The End of the Opposition

Yesterday the official opposition gave up. In a packed room at The Insititute for Education Ed Balls finally confirmed what many of us have been thinking for a while: The Labour Party aren’t the alternative.

As the cuts continue to bite, the wages of workers remain stagnant and the economic outlook for the UK remains gloomy you’d be forgiven for thinking that the official opposition might just step into the breach and make a stand. You’d be wrong. Yesterday Ed Balls capitulated to the most ruthlessly pro-market government we’ve had in many years. The Labour Party, he said, would not reverse any of the Tory cuts or tax raises if they won the next election and they’d keep the freeze on public sector pay.

Credit: Coalition of Resistance

The reason given for the capitulation – and we heard this time and time again at yesterday’s Fabian Conference – is that the Labour party must be “trusted on the economy”.  In the main plenary Chukka Ummuna MP, the pollster Deborah Mattison and the former economic secretary to the treasury Kitty Ussher clambered over each other to proclaim the need for policies that look sensible to the public. Later in the day Polly Toynbee suggested that the Labour party must look tough on the economy now in order to gain power and do the things they really believe in.

The state of our parliamentary democracy could hardly be more dire. We have three parties who are singing off the same orthodox hymn sheet. The official opposition, lying down to die in the face of focus group studies and opinion polls which suggest the public believe cuts are necessary, have given up making the case for doing things another way. The few dissenters who remain, like the single Green parliamentarian, are accused by the Labour party of ‘playing into the Tories hands’. The cuts, we are told by all three main parties, will continue, and there’s nothing we can do about it. Instead of providing political leadership Ed Balls is using the public’s fear about the economy as a starting point for his party’s policies.

Let’s be clear: The Labour Party have hardly been a shining light of independent thought and radical ideas in their time in opposition. But Ed Balls’ rather sudden lurch to the right is still hugely disappointing. Defending public spending, while the government spew bile about a ‘bloated state’ and ‘extraordinarily levels of debt’, was hard enough already. But now, with the Labour Party abandoning the hope of persuading the reluctant public of any alternatives to austerity, those of us still calling for a change of course are set to become more marginalised than ever.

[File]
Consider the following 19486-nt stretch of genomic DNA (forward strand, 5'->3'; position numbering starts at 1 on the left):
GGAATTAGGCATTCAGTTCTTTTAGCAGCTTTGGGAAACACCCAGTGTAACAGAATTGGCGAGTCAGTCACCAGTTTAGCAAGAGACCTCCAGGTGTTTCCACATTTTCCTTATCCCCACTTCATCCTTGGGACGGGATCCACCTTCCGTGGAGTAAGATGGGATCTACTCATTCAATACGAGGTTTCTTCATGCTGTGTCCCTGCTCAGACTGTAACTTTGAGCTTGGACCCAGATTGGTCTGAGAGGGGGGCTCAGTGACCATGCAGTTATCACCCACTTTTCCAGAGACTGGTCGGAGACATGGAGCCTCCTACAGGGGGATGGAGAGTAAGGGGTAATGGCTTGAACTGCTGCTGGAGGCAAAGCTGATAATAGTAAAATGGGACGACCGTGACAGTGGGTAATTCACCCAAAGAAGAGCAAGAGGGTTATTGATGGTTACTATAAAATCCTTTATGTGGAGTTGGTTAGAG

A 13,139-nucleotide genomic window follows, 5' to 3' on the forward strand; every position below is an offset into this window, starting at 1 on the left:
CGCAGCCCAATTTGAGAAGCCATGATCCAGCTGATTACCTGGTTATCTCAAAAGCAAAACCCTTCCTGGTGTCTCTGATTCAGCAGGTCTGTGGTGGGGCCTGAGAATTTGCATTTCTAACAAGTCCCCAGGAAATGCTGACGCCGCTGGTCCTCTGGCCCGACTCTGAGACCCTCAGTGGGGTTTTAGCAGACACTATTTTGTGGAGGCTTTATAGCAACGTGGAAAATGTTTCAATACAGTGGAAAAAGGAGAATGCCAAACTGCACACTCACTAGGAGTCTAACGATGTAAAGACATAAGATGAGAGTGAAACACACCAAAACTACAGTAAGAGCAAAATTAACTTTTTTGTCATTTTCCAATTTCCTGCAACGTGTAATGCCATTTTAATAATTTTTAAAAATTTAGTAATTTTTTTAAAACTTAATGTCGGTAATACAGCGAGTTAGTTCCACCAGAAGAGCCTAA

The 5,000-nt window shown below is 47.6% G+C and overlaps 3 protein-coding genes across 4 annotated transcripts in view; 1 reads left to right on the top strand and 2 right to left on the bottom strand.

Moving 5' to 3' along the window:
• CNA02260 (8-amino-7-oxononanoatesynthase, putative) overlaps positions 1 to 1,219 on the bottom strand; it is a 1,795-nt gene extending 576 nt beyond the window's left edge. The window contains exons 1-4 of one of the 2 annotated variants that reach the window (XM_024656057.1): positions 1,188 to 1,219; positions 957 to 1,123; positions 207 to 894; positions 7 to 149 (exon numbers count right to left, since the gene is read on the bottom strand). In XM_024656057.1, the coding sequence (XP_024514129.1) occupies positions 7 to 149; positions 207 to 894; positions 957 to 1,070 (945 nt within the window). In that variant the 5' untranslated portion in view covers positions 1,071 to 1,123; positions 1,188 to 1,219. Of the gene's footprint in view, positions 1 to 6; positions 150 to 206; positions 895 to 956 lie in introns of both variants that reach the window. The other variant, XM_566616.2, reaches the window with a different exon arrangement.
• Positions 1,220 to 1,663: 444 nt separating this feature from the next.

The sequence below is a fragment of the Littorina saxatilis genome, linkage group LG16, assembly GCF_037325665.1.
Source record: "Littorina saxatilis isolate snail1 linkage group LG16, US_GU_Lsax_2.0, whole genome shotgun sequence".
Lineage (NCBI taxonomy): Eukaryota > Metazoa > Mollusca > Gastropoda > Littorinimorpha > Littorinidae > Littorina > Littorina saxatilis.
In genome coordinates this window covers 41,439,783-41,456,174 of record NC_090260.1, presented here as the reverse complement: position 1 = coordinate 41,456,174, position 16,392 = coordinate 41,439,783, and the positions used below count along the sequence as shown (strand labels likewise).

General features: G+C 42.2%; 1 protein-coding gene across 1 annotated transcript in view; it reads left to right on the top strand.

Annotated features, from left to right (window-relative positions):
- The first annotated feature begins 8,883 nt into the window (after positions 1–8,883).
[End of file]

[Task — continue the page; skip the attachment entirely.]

It’s all about looking like a party of government they say. But what the Labour leadership fail to see is that they are just looking like a less enthusiastic version of the Tories. The choice for the electorate will be between a party who sound convincing while they make cuts and one who look guilty while they do it. The promise is that once they’ve seen the destruction of many of the services upon which people rely, they’ll reshape the economy to a fairer form of capitalism. It looks to me like the Labour party have run out of ideas.

Austerity isn’t working. The Labour Party have been saying it for months. But somehow, after an all-to-close analysis of the polls, Britain’s second biggest political party have done a monstrous u-turn. They’ve let down their members, many of whom must be questioning why they’re still in the party. They’ve let down the left, whose battle has just become ever more difficult. But mostly The Labour Party have let down the British public who will now be blindly led down the path of ignorance to austerity, with no-one in parliament fighting their corner.



  1. The Labour Party always said they were going to eliminate the entire deficit largely through a programme of public spending cuts. Given that the coalition looks set to eliminate the deficit in 7 years rather than 10, if the Labour Party won a majority in 2015 and used it to reverse the cuts, they’d then have to make those cuts again at some point in the next 5 years to meet their own target. Refusing to undo cuts you’d already pledged to make anyway isn’t a “monstrous u-turn”, it’s consistency.

  2. UKUncut spent a year campaigning with incredible success to get a turned-around picture into the public view that it’s not public spending cuts we need, it’s to get the rich and the big corporations to pay their taxes like they’re supposed to. They’ve done the hard work and what does Labour do – suddenly go “Oh no, the Tories were right all along!”

  3. Good piece. More and more, the Green Party Leader looks like the real leader of the opposition…
    See my piece way back a couple of years ago on LeftFootForward on the firming up of the cuts narrative for a prediction of all this. If two Parties fight and one seems like merely a lesser version of the other, the stronger believers will win.

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